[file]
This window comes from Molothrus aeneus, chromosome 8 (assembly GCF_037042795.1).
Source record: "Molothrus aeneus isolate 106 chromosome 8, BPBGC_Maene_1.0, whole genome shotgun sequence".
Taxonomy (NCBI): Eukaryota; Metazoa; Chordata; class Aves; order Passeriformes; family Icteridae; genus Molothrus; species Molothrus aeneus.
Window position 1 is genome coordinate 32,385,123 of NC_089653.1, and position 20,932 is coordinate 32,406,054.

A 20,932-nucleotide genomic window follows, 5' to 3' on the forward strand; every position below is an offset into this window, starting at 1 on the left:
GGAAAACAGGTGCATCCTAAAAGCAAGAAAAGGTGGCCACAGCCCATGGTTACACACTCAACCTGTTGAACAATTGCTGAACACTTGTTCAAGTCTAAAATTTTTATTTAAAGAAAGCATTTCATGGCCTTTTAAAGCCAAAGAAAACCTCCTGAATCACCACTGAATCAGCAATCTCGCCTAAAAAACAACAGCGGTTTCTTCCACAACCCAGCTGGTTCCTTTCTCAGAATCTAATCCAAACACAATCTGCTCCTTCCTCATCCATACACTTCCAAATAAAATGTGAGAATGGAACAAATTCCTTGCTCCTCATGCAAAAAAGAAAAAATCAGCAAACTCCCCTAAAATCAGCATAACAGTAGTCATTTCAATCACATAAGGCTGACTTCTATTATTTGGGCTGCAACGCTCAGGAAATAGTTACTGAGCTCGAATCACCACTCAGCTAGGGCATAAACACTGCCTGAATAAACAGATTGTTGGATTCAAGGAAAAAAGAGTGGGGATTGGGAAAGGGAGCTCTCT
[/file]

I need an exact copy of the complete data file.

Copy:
This window comes from Molothrus aeneus, chromosome 8 (assembly GCF_037042795.1).
Source record: "Molothrus aeneus isolate 106 chromosome 8, BPBGC_Maene_1.0, whole genome shotgun sequence".
Taxonomy (NCBI): Eukaryota; Metazoa; Chordata; class Aves; order Passeriformes; family Icteridae; genus Molothrus; species Molothrus aeneus.
Window position 1 is genome coordinate 32,385,123 of NC_089653.1, and position 20,932 is coordinate 32,406,054.

A 20,932-nucleotide genomic window follows, 5' to 3' on the forward strand; every position below is an offset into this window, starting at 1 on the left:
GGAAAACAGGTGCATCCTAAAAGCAAGAAAAGGTGGCCACAGCCCATGGTTACACACTCAACCTGTTGAACAATTGCTGAACACTTGTTCAAGTCTAAAATTTTTATTTAAAGAAAGCATTTCATGGCCTTTTAAAGCCAAAGAAAACCTCCTGAATCACCACTGAATCAGCAATCTCGCCTAAAAAACAACAGCGGTTTCTTCCACAACCCAGCTGGTTCCTTTCTCAGAATCTAATCCAAACACAATCTGCTCCTTCCTCATCCATACACTTCCAAATAAAATGTGAGAATGGAACAAATTCCTTGCTCCTCATGCAAAAAAGAAAAAATCAGCAAACTCCCCTAAAATCAGCATAACAGTAGTCATTTCAATCACATAAGGCTGACTTCTATTATTTGGGCTGCAACGCTCAGGAAATAGTTACTGAGCTCGAATCACCACTCAGCTAGGGCATAAACACTGCCTGAATAAACAGATTGTTGGATTCAAGGAAAAAAGAGTGGGGATTGGGAAAGGGAGCTCTCT